One way to explain couples counseling is that the counselor sees the relationship as the patient. Therefore, the counselor will avoid taking sides and advocate approaches that benefit the couple as a whole. People in romantic relationships might seek couples counseling due to struggles with trust, communication, infidelity, addiction, or problems with intimacy and sex. When talking about these types of sensitive topics, it is essential to emphasize a lack of judgment or blame, and the counselor should provide advice that will strengthen the bond between the couple and give them tools to help solve issues between themselves and to handle inevitable disagreements respectfully and constructively.

Since people who seek couples counseling are usually in a long-term partnership, the goal is to not just solve the problems the couple is focussed on at the moment, but identify patterns that can lead to problematic communication and empower the people in the relationship to communicate effectively.

Family Counselor

The family counselor sees the family as the patient and isn’t there to blame problems on any one family member. This presents challenges of acknowledging the needs and feelings of people who may be at very different stages of development, as well as people who might already be divorced but are required to co-parent.

Unlike couples counselors, the advice may be to people who at no stage chose to be together but may feel trapped with one another. Still, there are similarities in the need to help the family improve patterns of behavior and communication to strengthen the complex bonds and manage the tensions that can exist within the many different possible types of families in the modern world. Like many mental healthcare professionals, family counselors are also obligated to report any suspicion of psychological or physical abuse where minors are involved.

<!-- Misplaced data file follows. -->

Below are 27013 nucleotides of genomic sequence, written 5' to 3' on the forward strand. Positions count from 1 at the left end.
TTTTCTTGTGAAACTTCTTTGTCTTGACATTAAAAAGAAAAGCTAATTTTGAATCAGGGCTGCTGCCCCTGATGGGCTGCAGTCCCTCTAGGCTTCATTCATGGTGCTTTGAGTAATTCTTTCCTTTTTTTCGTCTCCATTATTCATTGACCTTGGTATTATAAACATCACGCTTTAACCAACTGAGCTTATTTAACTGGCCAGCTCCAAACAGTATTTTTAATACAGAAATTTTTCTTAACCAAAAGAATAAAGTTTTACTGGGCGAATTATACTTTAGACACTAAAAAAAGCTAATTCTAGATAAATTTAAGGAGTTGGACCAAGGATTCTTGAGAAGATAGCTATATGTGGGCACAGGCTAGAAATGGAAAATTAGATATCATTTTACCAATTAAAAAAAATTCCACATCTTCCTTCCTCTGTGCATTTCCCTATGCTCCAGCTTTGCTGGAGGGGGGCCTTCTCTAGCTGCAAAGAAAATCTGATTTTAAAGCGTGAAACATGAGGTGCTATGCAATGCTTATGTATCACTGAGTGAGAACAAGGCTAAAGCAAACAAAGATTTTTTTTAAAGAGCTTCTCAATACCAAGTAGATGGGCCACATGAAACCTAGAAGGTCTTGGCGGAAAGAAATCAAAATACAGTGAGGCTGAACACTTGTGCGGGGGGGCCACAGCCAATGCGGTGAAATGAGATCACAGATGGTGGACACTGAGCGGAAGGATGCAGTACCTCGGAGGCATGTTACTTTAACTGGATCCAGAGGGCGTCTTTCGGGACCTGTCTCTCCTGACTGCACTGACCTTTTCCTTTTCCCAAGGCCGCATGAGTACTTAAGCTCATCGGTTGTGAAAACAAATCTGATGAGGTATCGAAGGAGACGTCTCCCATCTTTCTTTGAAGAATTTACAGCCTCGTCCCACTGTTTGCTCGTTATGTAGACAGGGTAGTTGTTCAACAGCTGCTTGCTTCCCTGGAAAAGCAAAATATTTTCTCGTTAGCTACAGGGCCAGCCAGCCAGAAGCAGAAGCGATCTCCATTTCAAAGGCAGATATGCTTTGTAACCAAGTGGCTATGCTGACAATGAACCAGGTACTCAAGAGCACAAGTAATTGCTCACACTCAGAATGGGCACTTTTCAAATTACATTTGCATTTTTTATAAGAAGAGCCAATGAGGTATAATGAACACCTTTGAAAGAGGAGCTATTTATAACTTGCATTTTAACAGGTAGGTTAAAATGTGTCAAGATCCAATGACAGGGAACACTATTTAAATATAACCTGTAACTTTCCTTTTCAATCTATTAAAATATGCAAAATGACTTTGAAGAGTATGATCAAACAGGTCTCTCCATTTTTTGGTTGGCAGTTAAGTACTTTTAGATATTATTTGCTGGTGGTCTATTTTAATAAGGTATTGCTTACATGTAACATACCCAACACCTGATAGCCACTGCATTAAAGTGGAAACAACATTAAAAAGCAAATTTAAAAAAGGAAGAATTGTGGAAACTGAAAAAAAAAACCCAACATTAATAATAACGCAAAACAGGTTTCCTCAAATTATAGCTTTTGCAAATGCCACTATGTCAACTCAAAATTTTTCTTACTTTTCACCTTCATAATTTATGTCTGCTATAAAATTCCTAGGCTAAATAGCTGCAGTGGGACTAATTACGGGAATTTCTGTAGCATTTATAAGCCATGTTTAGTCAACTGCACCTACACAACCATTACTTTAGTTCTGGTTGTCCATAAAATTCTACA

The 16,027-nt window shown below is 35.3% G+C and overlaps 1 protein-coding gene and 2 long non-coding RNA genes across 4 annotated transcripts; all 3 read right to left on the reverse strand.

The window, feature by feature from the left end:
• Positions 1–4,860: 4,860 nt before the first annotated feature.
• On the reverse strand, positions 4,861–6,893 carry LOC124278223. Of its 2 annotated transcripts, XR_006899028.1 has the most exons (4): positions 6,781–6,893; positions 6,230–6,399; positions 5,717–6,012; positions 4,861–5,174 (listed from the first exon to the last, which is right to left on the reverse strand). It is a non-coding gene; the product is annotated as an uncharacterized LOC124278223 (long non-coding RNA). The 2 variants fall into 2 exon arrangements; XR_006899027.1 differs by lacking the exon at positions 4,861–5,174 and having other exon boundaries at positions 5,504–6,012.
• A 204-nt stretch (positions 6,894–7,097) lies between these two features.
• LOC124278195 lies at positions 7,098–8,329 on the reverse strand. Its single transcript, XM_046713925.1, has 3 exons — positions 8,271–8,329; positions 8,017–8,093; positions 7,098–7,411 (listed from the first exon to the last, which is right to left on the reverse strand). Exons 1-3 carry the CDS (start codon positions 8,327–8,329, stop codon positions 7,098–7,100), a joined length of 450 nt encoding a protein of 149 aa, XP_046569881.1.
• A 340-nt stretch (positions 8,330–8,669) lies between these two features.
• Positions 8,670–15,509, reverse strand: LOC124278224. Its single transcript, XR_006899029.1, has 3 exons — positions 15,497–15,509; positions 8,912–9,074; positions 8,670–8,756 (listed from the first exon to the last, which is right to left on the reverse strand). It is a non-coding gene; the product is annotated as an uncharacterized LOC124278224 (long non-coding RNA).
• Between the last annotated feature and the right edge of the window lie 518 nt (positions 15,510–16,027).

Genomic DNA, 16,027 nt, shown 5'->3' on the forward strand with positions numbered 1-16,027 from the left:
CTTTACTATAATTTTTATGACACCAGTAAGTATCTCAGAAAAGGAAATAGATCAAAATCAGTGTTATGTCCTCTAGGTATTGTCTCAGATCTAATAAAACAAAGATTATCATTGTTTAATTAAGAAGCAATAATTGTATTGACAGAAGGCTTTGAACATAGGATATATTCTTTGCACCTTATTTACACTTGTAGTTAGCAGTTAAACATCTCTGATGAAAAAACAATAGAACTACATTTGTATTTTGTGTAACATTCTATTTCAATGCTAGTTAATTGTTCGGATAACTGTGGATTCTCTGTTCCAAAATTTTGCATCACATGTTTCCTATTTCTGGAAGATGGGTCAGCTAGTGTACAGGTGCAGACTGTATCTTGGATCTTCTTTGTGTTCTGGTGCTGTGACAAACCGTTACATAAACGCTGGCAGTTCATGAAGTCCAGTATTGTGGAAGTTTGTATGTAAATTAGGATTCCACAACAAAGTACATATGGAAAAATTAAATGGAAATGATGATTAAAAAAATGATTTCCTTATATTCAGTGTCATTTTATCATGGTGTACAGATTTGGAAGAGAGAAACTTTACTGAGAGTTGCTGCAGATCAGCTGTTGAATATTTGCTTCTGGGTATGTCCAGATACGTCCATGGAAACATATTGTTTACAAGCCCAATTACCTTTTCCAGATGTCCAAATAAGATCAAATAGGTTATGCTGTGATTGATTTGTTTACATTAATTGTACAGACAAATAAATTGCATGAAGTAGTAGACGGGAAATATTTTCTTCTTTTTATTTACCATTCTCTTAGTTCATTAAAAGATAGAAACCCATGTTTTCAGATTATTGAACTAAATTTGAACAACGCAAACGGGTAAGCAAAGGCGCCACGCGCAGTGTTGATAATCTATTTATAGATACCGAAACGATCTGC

Group Therapist

Running group therapy sessions requires some of the same skills used in couples or family counseling, but also some very different skills. While it is important to make sure each person in the group is heard and included in the discussion, unlike some other modes of therapy involving multiple clients at once, group therapy often involves clients who have no relationship outside of the group, although some clients and therapists are open to friendships forming between members of the group. However, some leaders of therapy groups might discourage this, and it will be up to your judgment as well as the type of approach to therapy and your knowledge of the specific situation of group members.

Research shows that group therapy can be at least as effective for the people who attend as individual therapy. There is also the potential for greater job satisfaction for the therapist, who reaches many individuals at once, as well as learning from a diverse range of perspectives about the topics that come up during sessions.

D&D (Dungeons and Dragons) Therapist

This form of therapy is an example of the dizzying variety of creative approaches professionals can take to mental health. While the therapeutic value of the tabletop roleplaying game Dungeons and Dragons might sound frivolous and farfetched to those not familiar with the game, it has always had the reputation of helping young people who might struggle in social situations ordinarily. Sessions provide opportunities to try on different personalities and ways of interacting to see what fits, problem-solve collaboratively and creatively, and explore ways of handling conflict and uncomfortable topics in a safe and supportive environment.

Find Your Niche in Mental Health

The above list has only scratched the surface of what is possible with a mental health qualification. When you think about it, all professionals who work with people are really mental health professionals, and an insight into how humans work is welcome in any industry that cares about human achievement and delivering value to people. Therefore, people with mental health expertise have a lot of scope for specializing in an almost unlimited variety of areas.

What Are the Different Fields Available as a Mental Health Specialist